One of the most renowned stories of earlier times, the tale of Beowulf has been passed through many generations of telling. It’s a brilliant illustration of the Anglo Saxon period and has remained a true typical epic of its time.
The tales of the Ancient Greeks are well known to us, but the English heroes – apart from the legend of Arthur – are overlooked. Beowulf has come to us from an Anglo Saxon poem about events in Denmark, and it’s just as thrilling as the story of Achilles.
The story of Beowulf is an adventure that’s been told for a thousand years and it’s still a ripping good yarn.
Of all the translations I’ve read, Heaney wins hands down. He’s absolutely brilliant!
He keeps the clear simplicity of phrasing that is the English we use in everyday speech, jogging along in the rhythm of the Anglo-Saxon bard, the scop.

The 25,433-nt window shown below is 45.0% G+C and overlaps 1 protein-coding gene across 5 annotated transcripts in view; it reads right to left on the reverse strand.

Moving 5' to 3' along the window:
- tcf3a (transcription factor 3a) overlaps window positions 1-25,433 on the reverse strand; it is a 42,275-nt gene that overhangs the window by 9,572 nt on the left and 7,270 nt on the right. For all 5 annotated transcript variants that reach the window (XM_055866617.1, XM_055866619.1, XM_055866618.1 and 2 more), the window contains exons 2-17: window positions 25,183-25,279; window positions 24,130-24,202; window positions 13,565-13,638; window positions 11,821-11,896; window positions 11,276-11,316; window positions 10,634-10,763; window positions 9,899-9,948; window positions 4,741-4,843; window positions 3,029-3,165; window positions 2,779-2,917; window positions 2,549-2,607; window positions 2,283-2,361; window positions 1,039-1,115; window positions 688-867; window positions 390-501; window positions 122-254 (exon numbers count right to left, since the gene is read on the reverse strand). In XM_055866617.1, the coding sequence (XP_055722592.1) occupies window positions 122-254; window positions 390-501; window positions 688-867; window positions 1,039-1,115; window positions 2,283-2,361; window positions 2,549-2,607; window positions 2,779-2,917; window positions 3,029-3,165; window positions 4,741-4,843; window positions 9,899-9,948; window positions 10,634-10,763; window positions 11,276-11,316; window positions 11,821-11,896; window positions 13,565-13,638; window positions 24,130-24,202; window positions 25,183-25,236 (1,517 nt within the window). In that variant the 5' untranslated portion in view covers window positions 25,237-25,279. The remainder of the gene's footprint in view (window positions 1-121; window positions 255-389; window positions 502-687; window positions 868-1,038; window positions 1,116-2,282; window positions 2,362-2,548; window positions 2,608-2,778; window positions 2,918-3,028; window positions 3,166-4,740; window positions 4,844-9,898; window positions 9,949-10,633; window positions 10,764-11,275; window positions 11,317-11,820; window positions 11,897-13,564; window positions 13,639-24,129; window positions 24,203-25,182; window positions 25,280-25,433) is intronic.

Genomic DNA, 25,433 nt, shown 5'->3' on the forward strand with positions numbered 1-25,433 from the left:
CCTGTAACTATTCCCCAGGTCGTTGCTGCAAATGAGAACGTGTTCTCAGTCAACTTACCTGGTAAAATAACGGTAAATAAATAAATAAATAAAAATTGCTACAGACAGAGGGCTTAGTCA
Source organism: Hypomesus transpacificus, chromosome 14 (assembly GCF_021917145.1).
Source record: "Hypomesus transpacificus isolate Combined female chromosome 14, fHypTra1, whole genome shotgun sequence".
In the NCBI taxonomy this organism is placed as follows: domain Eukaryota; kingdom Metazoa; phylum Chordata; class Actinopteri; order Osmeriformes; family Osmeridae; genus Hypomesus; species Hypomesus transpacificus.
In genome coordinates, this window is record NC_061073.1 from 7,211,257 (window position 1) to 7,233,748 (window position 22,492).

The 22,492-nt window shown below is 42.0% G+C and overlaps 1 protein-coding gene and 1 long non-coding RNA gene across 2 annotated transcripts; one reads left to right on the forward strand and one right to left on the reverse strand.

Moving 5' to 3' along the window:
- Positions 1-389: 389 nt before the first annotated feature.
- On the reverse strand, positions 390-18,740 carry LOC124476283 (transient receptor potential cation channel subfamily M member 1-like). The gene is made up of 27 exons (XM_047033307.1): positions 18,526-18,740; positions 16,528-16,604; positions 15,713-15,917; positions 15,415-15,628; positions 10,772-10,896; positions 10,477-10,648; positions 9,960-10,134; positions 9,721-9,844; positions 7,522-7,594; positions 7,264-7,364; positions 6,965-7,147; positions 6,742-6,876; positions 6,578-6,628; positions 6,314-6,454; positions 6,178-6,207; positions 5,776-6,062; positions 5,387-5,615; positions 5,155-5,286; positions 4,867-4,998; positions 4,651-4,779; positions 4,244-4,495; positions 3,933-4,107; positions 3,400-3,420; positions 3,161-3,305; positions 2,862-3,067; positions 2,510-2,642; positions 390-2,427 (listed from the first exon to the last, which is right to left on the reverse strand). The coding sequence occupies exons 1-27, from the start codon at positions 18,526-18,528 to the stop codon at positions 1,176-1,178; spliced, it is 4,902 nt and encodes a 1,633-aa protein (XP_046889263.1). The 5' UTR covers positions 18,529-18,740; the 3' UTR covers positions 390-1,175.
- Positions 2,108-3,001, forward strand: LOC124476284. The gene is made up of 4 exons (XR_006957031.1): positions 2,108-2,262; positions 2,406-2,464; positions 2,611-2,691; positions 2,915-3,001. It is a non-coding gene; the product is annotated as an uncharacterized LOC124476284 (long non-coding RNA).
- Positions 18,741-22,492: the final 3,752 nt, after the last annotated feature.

There was Shiels Sheafson, scourge of many tribes,
a wrecker of mead benches, rampaging among foes.
This terror of the hall troops had come far
My Amazon Link Beowulf: A New Verse Translation
Poets and story tellers were highly esteemed in the the Anglo-Saxon period of England. They were the historians of the tribe, the chroniclers of society who ensured that everyone remembered the important heroes, the war chiefs, the important battles and the folklore of the tribe.
Anglo-Saxon poetry, like the whole language itself, was an oral art – rarely written down, but recited as a song or as a riddle. Riddling was a popular pastime, and along with tongue-twisters, puns and all sorts of verbal wit, figured prominently in Old English.
Heaney carries on the tradition. Highly recommended.